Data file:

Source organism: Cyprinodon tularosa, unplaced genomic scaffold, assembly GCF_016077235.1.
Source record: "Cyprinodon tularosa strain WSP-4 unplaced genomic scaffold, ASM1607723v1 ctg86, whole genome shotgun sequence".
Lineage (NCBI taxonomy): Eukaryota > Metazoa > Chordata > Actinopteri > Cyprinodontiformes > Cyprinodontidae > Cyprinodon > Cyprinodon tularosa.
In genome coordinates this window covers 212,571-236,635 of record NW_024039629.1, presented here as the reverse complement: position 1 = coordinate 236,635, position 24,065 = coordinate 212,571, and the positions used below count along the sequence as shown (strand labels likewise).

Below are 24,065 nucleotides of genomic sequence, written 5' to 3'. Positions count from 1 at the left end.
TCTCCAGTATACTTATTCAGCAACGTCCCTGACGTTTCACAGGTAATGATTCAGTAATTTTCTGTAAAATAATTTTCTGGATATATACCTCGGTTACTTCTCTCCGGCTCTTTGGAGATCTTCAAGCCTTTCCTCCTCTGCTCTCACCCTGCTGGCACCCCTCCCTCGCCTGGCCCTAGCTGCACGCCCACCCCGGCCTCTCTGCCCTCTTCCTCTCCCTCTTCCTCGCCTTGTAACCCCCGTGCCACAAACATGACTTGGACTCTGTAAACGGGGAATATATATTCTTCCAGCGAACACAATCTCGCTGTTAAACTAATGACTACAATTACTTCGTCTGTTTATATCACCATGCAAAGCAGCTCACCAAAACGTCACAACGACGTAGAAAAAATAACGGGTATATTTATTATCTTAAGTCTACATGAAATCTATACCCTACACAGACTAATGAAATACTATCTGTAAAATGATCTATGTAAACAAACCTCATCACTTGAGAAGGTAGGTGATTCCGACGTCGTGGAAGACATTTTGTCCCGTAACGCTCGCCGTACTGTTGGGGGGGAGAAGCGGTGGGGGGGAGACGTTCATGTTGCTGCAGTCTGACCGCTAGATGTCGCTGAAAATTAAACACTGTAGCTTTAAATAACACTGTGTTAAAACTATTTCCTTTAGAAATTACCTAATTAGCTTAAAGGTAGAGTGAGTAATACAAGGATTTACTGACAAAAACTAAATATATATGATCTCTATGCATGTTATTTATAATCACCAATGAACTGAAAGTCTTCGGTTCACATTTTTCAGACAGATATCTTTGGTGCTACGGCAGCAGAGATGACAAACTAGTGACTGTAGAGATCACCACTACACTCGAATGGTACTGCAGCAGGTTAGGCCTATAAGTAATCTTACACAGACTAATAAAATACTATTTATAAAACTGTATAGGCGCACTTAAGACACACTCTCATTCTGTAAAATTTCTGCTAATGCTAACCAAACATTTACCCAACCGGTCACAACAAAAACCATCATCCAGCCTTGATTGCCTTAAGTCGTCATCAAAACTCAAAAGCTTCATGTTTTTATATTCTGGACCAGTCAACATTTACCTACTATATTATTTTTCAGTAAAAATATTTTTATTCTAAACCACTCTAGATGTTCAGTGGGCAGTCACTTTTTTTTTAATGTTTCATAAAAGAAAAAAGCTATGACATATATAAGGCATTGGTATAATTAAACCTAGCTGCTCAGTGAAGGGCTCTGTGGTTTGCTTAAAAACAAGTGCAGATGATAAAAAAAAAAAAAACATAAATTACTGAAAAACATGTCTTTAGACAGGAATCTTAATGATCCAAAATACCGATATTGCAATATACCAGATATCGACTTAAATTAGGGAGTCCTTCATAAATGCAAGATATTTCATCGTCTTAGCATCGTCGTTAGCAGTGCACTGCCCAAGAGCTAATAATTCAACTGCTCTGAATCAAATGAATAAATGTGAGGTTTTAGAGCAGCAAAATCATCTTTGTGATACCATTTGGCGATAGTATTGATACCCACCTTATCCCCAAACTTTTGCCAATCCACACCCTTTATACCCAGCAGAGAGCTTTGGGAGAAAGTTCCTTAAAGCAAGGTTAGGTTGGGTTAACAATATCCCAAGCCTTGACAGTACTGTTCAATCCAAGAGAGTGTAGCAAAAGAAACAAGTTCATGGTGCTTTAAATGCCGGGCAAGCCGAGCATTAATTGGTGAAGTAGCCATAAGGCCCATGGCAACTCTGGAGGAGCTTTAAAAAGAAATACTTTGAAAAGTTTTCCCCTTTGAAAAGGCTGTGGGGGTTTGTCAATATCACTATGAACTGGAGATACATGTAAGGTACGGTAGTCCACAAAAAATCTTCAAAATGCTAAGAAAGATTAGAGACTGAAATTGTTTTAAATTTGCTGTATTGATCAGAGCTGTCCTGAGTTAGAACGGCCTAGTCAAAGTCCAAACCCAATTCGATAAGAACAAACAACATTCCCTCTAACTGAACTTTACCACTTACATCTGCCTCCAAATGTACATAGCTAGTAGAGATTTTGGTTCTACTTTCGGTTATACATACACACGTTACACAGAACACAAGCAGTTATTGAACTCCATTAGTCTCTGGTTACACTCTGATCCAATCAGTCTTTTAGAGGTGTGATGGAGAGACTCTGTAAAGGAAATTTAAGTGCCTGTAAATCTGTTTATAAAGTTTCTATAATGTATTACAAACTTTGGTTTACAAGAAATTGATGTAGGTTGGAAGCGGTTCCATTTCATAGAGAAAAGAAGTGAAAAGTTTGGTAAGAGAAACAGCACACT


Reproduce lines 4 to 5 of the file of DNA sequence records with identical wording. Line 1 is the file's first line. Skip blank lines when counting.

In genome coordinates this window covers 212,571-236,635 of record NW_024039629.1, presented here as the reverse complement: position 1 = coordinate 236,635, position 24,065 = coordinate 212,571, and the positions used below count along the sequence as shown (strand labels likewise).

Below are 24,065 nucleotides of genomic sequence, written 5' to 3'. Positions count from 1 at the left end.